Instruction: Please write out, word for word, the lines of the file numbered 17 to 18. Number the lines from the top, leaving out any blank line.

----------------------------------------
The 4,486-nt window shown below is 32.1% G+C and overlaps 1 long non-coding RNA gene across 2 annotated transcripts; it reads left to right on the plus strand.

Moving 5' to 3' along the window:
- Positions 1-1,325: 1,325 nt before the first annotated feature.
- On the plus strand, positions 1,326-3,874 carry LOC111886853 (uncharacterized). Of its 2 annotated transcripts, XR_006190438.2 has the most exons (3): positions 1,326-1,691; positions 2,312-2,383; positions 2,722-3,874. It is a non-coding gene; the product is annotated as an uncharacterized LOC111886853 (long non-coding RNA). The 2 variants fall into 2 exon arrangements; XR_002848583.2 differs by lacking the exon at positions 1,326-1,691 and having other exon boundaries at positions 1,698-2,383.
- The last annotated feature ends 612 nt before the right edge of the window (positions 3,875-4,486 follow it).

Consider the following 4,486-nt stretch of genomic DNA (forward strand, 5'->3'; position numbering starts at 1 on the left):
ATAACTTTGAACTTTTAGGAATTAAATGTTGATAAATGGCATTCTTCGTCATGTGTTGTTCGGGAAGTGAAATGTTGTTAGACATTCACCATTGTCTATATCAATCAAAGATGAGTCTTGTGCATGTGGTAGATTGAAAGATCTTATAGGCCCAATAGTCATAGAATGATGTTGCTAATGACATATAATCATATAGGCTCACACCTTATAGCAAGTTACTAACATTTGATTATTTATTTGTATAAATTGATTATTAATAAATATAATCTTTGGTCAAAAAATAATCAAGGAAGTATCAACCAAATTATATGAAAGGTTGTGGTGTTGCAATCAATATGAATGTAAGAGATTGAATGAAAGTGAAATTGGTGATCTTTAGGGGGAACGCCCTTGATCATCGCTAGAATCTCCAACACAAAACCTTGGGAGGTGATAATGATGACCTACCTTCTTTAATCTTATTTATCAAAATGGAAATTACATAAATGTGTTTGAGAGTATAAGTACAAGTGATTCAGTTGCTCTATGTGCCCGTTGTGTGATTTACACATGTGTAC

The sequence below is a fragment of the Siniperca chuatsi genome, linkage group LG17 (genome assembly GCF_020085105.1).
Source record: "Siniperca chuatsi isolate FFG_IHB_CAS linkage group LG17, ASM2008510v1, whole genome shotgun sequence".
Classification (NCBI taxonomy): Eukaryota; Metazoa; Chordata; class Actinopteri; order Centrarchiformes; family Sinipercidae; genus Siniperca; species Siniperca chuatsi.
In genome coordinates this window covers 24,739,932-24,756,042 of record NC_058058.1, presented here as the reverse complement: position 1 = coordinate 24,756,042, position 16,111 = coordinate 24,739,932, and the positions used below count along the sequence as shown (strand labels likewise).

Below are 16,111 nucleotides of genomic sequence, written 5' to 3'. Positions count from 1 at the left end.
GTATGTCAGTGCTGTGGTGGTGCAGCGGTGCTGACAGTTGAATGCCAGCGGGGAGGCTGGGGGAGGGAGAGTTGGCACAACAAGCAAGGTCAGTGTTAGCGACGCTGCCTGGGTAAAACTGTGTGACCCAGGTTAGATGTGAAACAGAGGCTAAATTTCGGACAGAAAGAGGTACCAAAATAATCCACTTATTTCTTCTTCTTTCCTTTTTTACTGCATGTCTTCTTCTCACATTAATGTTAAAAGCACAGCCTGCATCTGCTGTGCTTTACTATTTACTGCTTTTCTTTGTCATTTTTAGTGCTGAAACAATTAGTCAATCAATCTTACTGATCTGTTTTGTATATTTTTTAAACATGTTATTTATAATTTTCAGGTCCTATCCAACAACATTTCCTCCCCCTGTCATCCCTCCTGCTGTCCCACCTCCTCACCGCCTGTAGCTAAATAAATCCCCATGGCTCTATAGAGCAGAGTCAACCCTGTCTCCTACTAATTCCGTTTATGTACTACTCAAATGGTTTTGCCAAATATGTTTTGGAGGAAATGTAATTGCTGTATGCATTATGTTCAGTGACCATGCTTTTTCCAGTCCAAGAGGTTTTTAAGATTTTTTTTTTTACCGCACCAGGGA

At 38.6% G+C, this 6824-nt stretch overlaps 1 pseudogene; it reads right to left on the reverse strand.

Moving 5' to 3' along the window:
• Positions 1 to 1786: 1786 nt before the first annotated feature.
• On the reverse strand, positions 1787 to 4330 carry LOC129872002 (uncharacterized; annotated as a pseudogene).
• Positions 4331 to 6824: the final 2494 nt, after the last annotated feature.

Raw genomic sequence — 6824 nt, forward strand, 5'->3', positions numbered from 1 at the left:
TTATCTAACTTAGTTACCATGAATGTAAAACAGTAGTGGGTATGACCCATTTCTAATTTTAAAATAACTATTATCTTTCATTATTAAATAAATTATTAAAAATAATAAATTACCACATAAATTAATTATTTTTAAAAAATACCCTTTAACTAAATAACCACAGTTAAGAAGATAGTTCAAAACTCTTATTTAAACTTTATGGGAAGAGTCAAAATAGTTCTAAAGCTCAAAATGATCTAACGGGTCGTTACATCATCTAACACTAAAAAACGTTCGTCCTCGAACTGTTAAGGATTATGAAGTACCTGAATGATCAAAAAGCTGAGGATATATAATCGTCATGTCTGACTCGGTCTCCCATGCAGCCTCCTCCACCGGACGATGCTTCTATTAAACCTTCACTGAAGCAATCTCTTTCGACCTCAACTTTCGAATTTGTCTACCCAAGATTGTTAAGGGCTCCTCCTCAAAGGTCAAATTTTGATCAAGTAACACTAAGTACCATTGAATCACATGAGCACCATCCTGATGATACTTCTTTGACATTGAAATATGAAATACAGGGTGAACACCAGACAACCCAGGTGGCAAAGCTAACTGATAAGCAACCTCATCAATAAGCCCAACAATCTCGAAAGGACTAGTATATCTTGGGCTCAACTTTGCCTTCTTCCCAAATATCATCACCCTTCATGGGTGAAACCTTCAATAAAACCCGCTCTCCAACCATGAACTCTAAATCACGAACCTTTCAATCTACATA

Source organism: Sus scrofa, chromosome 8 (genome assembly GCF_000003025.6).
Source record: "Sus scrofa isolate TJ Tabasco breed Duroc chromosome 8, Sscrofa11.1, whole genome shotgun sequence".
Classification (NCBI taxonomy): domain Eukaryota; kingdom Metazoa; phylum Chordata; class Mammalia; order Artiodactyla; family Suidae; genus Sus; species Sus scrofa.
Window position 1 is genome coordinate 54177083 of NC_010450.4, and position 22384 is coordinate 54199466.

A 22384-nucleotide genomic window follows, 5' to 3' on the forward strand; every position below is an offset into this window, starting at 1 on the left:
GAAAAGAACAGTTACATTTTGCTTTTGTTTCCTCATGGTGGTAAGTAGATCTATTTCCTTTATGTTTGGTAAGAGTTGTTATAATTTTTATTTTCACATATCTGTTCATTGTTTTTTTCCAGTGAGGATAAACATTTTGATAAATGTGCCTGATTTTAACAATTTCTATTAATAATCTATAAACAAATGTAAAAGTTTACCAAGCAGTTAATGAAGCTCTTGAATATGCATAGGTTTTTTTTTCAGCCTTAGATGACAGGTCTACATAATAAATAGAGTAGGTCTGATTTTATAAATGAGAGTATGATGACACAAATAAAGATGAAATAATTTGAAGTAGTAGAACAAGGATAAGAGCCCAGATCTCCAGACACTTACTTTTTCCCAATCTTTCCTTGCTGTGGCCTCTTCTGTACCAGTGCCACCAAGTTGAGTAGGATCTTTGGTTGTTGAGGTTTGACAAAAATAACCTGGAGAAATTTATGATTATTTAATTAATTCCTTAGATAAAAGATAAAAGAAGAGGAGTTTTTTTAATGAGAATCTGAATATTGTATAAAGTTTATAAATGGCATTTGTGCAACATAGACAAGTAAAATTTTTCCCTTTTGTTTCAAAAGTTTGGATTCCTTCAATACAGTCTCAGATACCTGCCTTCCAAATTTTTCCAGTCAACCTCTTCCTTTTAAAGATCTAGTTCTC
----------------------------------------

• On the reverse strand, positions 1787 to 4330 carry LOC129872002 (uncharacterized; annotated as a pseudogene).
• Positions 4331 to 6824: the final 2494 nt, after the last annotated feature.